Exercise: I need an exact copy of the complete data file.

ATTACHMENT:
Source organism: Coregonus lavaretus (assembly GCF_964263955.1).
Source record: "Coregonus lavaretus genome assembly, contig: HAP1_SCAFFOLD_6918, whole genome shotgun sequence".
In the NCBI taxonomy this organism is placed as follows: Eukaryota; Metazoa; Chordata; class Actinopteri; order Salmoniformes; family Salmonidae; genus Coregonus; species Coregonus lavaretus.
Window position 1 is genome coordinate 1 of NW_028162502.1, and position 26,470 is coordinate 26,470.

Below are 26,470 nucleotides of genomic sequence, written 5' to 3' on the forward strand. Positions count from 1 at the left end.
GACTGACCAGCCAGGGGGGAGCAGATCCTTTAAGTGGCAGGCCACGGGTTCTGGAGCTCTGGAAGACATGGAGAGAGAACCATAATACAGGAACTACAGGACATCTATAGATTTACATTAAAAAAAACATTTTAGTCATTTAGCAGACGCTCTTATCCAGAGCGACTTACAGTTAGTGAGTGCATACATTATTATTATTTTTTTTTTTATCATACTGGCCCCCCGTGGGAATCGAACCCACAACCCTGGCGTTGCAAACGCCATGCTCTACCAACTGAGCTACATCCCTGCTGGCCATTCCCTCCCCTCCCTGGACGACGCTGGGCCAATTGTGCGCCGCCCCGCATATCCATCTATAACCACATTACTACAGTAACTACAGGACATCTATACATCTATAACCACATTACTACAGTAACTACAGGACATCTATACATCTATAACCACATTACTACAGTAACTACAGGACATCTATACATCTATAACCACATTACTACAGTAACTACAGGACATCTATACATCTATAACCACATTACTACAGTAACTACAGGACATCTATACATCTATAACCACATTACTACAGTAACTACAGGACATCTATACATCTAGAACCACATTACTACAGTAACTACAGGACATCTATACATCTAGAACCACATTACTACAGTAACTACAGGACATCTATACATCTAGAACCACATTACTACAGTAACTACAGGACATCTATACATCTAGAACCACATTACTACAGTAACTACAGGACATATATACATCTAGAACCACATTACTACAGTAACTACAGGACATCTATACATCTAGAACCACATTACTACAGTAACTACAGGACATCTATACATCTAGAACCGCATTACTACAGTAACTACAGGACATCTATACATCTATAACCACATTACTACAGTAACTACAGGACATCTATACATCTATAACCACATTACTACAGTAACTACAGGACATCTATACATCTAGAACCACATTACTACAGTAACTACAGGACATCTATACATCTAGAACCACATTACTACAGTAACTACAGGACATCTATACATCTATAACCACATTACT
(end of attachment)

Source organism: Coregonus lavaretus (assembly GCF_964263955.1).
Source record: "Coregonus lavaretus genome assembly, contig: HAP1_SCAFFOLD_6918, whole genome shotgun sequence".
In the NCBI taxonomy this organism is placed as follows: Eukaryota; Metazoa; Chordata; class Actinopteri; order Salmoniformes; family Salmonidae; genus Coregonus; species Coregonus lavaretus.
Window position 1 is genome coordinate 1 of NW_028162502.1, and position 26,470 is coordinate 26,470.

Below are 26,470 nucleotides of genomic sequence, written 5' to 3' on the forward strand. Positions count from 1 at the left end.
GACTGACCAGCCAGGGGGGAGCAGATCCTTTAAGTGGCAGGCCACGGGTTCTGGAGCTCTGGAAGACATGGAGAGAGAACCATAATACAGGAACTACAGGACATCTATAGATTTACATTAAAAAAAACATTTTAGTCATTTAGCAGACGCTCTTATCCAGAGCGACTTACAGTTAGTGAGTGCATACATTATTATTATTTTTTTTTTTATCATACTGGCCCCCCGTGGGAATCGAACCCACAACCCTGGCGTTGCAAACGCCATGCTCTACCAACTGAGCTACATCCCTGCTGGCCATTCCCTCCCCTCCCTGGACGACGCTGGGCCAATTGTGCGCCGCCCCGCATATCCATCTATAACCACATTACTACAGTAACTACAGGACATCTATACATCTATAACCACATTACTACAGTAACTACAGGACATCTATACATCTATAACCACATTACTACAGTAACTACAGGACATCTATACATCTATAACCACATTACTACAGTAACTACAGGACATCTATACATCTATAACCACATTACTACAGTAACTACAGGACATCTATACATCTATAACCACATTACTACAGTAACTACAGGACATCTATACATCTAGAACCACATTACTACAGTAACTACAGGACATCTATACATCTAGAACCACATTACTACAGTAACTACAGGACATCTATACATCTAGAACCACATTACTACAGTAACTACAGGACATCTATACATCTAGAACCACATTACTACAGTAACTACAGGACATATATACATCTAGAACCACATTACTACAGTAACTACAGGACATCTATACATCTAGAACCACATTACTACAGTAACTACAGGACATCTATACATCTAGAACCGCATTACTACAGTAACTACAGGACATCTATACATCTATAACCACATTACTACAGTAACTACAGGACATCTATACATCTATAACCACATTACTACAGTAACTACAGGACATCTATACATCTAGAACCACATTACTACAGTAACTACAGGACATCTATACATCTAGAACCACATTACTACAGTAACTACAGGACATCTATACATCTATAACCACATTACT